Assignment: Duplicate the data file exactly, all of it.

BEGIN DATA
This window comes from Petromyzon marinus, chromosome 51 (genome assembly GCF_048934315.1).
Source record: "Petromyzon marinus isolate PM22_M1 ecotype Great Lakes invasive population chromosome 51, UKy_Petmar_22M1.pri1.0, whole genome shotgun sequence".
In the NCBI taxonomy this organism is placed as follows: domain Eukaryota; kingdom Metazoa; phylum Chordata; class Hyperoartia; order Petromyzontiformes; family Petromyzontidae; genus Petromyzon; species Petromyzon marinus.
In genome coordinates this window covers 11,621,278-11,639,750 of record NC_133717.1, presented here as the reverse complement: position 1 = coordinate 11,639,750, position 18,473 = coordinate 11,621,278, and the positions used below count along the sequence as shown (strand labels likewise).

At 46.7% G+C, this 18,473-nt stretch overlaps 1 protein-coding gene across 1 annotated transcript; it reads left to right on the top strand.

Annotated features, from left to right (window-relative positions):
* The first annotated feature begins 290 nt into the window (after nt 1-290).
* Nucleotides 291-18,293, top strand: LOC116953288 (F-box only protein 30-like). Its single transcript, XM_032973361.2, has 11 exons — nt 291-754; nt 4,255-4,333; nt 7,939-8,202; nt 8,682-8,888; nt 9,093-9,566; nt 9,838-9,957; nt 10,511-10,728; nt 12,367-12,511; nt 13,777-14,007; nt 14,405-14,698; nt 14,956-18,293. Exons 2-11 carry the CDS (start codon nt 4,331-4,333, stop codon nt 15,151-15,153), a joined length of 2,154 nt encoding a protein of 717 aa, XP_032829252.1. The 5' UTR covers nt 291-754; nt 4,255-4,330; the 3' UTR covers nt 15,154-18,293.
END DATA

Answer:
This window comes from Petromyzon marinus, chromosome 51 (genome assembly GCF_048934315.1).
Source record: "Petromyzon marinus isolate PM22_M1 ecotype Great Lakes invasive population chromosome 51, UKy_Petmar_22M1.pri1.0, whole genome shotgun sequence".
In the NCBI taxonomy this organism is placed as follows: domain Eukaryota; kingdom Metazoa; phylum Chordata; class Hyperoartia; order Petromyzontiformes; family Petromyzontidae; genus Petromyzon; species Petromyzon marinus.
In genome coordinates this window covers 11,621,278-11,639,750 of record NC_133717.1, presented here as the reverse complement: position 1 = coordinate 11,639,750, position 18,473 = coordinate 11,621,278, and the positions used below count along the sequence as shown (strand labels likewise).

At 46.7% G+C, this 18,473-nt stretch overlaps 1 protein-coding gene across 1 annotated transcript; it reads left to right on the top strand.

Annotated features, from left to right (window-relative positions):
* The first annotated feature begins 290 nt into the window (after nt 1-290).
* Nucleotides 291-18,293, top strand: LOC116953288 (F-box only protein 30-like). Its single transcript, XM_032973361.2, has 11 exons — nt 291-754; nt 4,255-4,333; nt 7,939-8,202; nt 8,682-8,888; nt 9,093-9,566; nt 9,838-9,957; nt 10,511-10,728; nt 12,367-12,511; nt 13,777-14,007; nt 14,405-14,698; nt 14,956-18,293. Exons 2-11 carry the CDS (start codon nt 4,331-4,333, stop codon nt 15,151-15,153), a joined length of 2,154 nt encoding a protein of 717 aa, XP_032829252.1. The 5' UTR covers nt 291-754; nt 4,255-4,330; the 3' UTR covers nt 15,154-18,293.